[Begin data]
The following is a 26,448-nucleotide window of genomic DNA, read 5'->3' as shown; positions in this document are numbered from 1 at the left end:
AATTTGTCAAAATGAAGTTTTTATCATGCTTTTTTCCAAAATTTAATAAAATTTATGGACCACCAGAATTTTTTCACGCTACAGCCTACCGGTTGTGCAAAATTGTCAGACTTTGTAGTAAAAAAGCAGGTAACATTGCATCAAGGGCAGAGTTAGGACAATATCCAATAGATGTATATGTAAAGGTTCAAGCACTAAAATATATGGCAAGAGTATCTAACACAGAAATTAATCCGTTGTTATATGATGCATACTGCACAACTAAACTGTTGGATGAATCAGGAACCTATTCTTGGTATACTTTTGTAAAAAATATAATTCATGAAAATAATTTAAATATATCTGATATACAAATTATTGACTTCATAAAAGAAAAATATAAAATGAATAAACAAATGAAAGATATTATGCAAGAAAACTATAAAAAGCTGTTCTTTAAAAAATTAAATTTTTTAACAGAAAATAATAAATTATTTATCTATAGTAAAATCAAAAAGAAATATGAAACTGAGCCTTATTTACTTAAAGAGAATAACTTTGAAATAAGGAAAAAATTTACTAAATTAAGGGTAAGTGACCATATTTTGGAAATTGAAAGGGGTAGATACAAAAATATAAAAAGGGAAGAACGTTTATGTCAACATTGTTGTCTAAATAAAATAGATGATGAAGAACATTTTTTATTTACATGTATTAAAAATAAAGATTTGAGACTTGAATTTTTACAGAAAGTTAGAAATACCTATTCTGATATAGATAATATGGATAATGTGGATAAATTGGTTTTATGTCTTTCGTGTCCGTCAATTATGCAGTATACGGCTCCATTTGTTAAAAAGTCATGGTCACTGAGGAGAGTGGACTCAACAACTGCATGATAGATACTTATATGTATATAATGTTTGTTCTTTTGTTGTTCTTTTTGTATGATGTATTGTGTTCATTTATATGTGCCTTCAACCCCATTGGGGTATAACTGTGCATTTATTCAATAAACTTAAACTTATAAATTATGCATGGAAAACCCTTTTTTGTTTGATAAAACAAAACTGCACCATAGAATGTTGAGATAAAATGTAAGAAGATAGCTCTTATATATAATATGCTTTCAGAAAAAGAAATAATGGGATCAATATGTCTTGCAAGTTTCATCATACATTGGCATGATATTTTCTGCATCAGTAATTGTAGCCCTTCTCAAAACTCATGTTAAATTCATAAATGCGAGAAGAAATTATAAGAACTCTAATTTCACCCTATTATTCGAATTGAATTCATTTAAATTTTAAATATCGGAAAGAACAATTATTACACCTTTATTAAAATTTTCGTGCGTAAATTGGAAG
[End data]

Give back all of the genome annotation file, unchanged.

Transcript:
The following is a 26,448-nucleotide window of genomic DNA, read 5'->3' as shown; positions in this document are numbered from 1 at the left end:
AATTTGTCAAAATGAAGTTTTTATCATGCTTTTTTCCAAAATTTAATAAAATTTATGGACCACCAGAATTTTTTCACGCTACAGCCTACCGGTTGTGCAAAATTGTCAGACTTTGTAGTAAAAAAGCAGGTAACATTGCATCAAGGGCAGAGTTAGGACAATATCCAATAGATGTATATGTAAAGGTTCAAGCACTAAAATATATGGCAAGAGTATCTAACACAGAAATTAATCCGTTGTTATATGATGCATACTGCACAACTAAACTGTTGGATGAATCAGGAACCTATTCTTGGTATACTTTTGTAAAAAATATAATTCATGAAAATAATTTAAATATATCTGATATACAAATTATTGACTTCATAAAAGAAAAATATAAAATGAATAAACAAATGAAAGATATTATGCAAGAAAACTATAAAAAGCTGTTCTTTAAAAAATTAAATTTTTTAACAGAAAATAATAAATTATTTATCTATAGTAAAATCAAAAAGAAATATGAAACTGAGCCTTATTTACTTAAAGAGAATAACTTTGAAATAAGGAAAAAATTTACTAAATTAAGGGTAAGTGACCATATTTTGGAAATTGAAAGGGGTAGATACAAAAATATAAAAAGGGAAGAACGTTTATGTCAACATTGTTGTCTAAATAAAATAGATGATGAAGAACATTTTTTATTTACATGTATTAAAAATAAAGATTTGAGACTTGAATTTTTACAGAAAGTTAGAAATACCTATTCTGATATAGATAATATGGATAATGTGGATAAATTGGTTTTATGTCTTTCGTGTCCGTCAATTATGCAGTATACGGCTCCATTTGTTAAAAAGTCATGGTCACTGAGGAGAGTGGACTCAACAACTGCATGATAGATACTTATATGTATATAATGTTTGTTCTTTTGTTGTTCTTTTTGTATGATGTATTGTGTTCATTTATATGTGCCTTCAACCCCATTGGGGTATAACTGTGCATTTATTCAATAAACTTAAACTTATAAATTATGCATGGAAAACCCTTTTTTGTTTGATAAAACAAAACTGCACCATAGAATGTTGAGATAAAATGTAAGAAGATAGCTCTTATATATAATATGCTTTCAGAAAAAGAAATAATGGGATCAATATGTCTTGCAAGTTTCATCATACATTGGCATGATATTTTCTGCATCAGTAATTGTAGCCCTTCTCAAAACTCATGTTAAATTCATAAATGCGAGAAGAAATTATAAGAACTCTAATTTCACCCTATTATTCGAATTGAATTCATTTAAATTTTAAATATCGGAAAGAACAATTATTACACCTTTATTAAAATTTTCGTGCGTAAATTGGAAG